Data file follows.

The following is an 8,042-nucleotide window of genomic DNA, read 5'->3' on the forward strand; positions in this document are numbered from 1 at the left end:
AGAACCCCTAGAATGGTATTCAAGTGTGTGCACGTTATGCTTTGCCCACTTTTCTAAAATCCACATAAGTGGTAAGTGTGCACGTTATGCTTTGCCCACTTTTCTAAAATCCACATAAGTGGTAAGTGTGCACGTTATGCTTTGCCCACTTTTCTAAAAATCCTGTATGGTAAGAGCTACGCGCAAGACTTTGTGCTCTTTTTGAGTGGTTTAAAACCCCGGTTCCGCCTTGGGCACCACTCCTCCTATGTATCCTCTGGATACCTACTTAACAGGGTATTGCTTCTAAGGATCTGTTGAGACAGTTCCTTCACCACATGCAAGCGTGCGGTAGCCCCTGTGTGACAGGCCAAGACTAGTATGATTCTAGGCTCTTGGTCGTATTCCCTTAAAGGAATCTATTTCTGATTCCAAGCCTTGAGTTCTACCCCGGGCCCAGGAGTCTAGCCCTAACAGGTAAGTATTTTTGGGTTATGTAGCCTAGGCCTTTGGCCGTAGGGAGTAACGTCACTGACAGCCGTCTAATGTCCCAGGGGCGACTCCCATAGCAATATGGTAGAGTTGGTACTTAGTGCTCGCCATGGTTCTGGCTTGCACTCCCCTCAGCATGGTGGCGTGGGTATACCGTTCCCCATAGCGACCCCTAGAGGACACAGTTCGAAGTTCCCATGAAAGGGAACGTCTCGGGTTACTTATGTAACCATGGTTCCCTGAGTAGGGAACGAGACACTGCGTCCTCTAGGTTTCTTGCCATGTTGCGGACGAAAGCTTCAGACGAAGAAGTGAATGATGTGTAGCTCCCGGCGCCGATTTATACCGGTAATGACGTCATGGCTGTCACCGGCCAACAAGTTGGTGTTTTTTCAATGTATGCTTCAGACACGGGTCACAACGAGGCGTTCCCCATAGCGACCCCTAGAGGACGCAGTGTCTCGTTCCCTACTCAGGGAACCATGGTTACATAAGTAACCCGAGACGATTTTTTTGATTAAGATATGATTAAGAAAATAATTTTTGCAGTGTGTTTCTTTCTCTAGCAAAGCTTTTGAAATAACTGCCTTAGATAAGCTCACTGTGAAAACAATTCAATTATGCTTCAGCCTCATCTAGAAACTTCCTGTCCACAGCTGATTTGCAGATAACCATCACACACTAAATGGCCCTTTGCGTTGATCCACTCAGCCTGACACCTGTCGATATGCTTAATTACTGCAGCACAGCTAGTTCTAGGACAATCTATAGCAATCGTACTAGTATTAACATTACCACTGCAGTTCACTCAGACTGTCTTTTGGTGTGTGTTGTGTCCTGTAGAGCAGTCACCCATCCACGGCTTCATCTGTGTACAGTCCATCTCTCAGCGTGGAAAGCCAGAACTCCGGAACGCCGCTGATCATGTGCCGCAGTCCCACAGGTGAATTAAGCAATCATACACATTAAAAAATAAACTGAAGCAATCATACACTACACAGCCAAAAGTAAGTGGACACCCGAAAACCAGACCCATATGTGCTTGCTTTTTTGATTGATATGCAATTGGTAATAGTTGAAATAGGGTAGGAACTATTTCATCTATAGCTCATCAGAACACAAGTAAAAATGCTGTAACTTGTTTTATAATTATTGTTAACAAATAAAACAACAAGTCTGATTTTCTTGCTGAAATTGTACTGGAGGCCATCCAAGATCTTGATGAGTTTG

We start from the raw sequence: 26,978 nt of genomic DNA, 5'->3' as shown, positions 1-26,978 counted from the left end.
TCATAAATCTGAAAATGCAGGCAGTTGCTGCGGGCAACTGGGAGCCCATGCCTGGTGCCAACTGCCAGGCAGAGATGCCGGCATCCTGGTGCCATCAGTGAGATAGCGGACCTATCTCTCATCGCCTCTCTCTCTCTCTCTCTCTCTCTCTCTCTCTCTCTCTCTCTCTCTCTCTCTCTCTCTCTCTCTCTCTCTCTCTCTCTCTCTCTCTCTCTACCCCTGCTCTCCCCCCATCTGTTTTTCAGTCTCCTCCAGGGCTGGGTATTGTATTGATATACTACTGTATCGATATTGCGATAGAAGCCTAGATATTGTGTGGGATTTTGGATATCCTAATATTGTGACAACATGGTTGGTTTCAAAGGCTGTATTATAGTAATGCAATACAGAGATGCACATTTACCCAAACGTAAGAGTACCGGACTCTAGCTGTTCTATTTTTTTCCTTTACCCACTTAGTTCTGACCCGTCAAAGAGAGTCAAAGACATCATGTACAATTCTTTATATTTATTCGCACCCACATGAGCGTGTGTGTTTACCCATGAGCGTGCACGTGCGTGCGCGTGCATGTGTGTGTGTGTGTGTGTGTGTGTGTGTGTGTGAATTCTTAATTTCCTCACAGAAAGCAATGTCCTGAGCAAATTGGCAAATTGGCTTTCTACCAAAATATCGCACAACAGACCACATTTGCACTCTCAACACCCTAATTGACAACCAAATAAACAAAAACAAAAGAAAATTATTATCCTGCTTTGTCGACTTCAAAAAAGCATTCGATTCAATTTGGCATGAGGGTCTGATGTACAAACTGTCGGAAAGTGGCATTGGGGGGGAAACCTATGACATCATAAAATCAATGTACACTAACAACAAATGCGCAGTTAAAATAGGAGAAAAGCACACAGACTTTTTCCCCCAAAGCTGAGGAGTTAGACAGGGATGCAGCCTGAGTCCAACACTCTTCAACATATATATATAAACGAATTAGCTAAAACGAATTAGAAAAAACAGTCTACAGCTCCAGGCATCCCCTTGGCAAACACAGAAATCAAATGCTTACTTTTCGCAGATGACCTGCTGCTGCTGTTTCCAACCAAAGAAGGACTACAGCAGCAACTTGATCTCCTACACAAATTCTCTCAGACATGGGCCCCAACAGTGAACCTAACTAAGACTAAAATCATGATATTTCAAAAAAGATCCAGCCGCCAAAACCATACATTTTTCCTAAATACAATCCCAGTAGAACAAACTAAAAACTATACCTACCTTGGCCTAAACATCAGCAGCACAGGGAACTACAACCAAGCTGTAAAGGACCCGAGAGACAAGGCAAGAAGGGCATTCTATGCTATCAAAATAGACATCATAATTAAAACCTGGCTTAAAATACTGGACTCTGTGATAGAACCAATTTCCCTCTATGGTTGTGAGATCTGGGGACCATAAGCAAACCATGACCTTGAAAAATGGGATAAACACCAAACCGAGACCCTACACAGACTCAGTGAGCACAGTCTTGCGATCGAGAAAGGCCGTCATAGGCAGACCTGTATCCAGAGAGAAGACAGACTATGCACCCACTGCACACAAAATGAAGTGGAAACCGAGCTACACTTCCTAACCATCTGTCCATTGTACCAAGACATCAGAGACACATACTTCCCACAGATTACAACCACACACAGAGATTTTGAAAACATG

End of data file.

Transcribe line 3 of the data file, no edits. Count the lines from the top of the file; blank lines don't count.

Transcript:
We start from the raw sequence: 26,978 nt of genomic DNA, 5'->3' as shown, positions 1-26,978 counted from the left end.